The Rise of Nikkei Cuisine
We’re off to Peru, to Lima to be precise. Here, in the mid-1990s, an absolutely astounding development began, which can be traced back to the Peruvian chef Gaston Acurio. After breaking off his law studies, he trained as a cook in Europe. It was during this period that he fell in love with his later wife Astrid, a German girl who had grown up in France. In 1984, he returned with her to Lima, to open a French restaurant there with her – the cuisine that Gaston was familiar with. However, it proved difficult to procure supplies of the necessary products, so at their restaurant Astrid y Gaston they began to pay attention to native ingredients and Peruvian cuisine. What emerged was a mixture of native and European cuisine in a world format. Many chefs followed this pioneering approach of creating a new Andean cuisine, and articles on the Cucina Novoandina quickly started to appear in magazines all over the world. Other chefs from Lima also attained world fame – such as Virgilio Martinez, with his biotope cooking at the Central. Peru is a land of immigration. People moved there from Spain, Italy and Germany, and also from Asia. They all brought their native cooking styles with them and gave these a Peruvian flavour and a new identity. It’s precisely this multifaceted aspect that distinguishes the Cocina Novoandina.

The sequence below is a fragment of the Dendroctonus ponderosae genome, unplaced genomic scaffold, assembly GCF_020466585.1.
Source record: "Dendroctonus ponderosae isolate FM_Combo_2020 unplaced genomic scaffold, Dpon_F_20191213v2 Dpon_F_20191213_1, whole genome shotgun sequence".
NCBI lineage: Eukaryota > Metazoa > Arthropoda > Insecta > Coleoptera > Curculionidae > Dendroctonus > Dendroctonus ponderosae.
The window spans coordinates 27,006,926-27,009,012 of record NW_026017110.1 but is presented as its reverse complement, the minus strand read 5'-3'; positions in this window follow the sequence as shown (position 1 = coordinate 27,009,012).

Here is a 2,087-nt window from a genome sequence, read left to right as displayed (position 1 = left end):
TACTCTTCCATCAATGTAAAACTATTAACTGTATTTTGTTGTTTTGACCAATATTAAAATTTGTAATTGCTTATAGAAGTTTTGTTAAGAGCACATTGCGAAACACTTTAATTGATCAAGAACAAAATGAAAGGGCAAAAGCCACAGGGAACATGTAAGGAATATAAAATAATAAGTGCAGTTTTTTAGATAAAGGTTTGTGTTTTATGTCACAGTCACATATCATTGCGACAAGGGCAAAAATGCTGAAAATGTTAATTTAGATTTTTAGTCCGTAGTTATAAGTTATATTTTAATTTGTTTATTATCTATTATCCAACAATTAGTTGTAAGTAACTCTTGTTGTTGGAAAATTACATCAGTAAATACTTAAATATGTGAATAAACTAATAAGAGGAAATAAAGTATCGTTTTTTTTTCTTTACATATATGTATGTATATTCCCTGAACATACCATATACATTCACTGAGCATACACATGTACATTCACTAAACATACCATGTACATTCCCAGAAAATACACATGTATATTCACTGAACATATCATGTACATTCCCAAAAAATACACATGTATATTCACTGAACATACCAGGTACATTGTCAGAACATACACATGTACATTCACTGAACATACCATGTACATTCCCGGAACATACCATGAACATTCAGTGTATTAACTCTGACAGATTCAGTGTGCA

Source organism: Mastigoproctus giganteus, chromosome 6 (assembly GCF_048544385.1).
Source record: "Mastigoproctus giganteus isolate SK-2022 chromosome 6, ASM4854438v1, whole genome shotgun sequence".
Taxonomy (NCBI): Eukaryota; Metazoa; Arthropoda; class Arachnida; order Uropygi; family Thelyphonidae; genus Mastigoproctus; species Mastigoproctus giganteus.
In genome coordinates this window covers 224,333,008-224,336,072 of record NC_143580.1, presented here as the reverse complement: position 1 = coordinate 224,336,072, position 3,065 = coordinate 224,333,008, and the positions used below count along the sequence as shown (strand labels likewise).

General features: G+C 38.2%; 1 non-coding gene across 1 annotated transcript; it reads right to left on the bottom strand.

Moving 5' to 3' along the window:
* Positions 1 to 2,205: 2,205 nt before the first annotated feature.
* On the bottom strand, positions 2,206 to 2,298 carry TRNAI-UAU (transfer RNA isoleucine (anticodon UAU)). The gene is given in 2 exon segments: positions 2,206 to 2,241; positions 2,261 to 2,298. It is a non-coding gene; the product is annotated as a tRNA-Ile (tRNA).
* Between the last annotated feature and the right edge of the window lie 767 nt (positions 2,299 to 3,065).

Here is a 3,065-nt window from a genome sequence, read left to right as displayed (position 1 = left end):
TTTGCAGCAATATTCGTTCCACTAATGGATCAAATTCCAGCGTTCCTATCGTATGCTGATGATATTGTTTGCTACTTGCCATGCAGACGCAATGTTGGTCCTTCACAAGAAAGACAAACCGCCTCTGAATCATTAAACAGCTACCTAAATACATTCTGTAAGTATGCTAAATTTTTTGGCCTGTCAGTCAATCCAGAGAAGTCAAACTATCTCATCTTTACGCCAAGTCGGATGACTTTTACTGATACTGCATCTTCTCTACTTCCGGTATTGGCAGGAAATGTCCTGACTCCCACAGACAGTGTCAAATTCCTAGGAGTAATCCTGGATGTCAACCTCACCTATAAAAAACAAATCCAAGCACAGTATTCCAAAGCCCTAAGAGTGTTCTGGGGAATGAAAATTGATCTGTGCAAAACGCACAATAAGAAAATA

The third great exponent of this genre in Peru is the Nikkei. In this case, this has nothing to do with the Japanese stock exchange index, but with people who emigrated from Japan. Emigrants from the Land of the Rising Sun are called “Nikkei”. Mitsuharu Tsumura, universally called Micha, is the son of such emigrants and was born in Lima. Eating and drinking play a major role for Japanese people, so Micha grew up in an environment where eating was a central component of life. Ultimately, a small nudge from his father was enough to enable his interest in cooking to become his profession. With a great deal of dedication and hard work, the young Tsumura passed his school-leaving exams and applied to a cooking school. This took him to the USA to study at the Johnson and Wales University on Rhode Island. After graduating, he returned to his Peruvian homeland with the idea of… (more in magazine)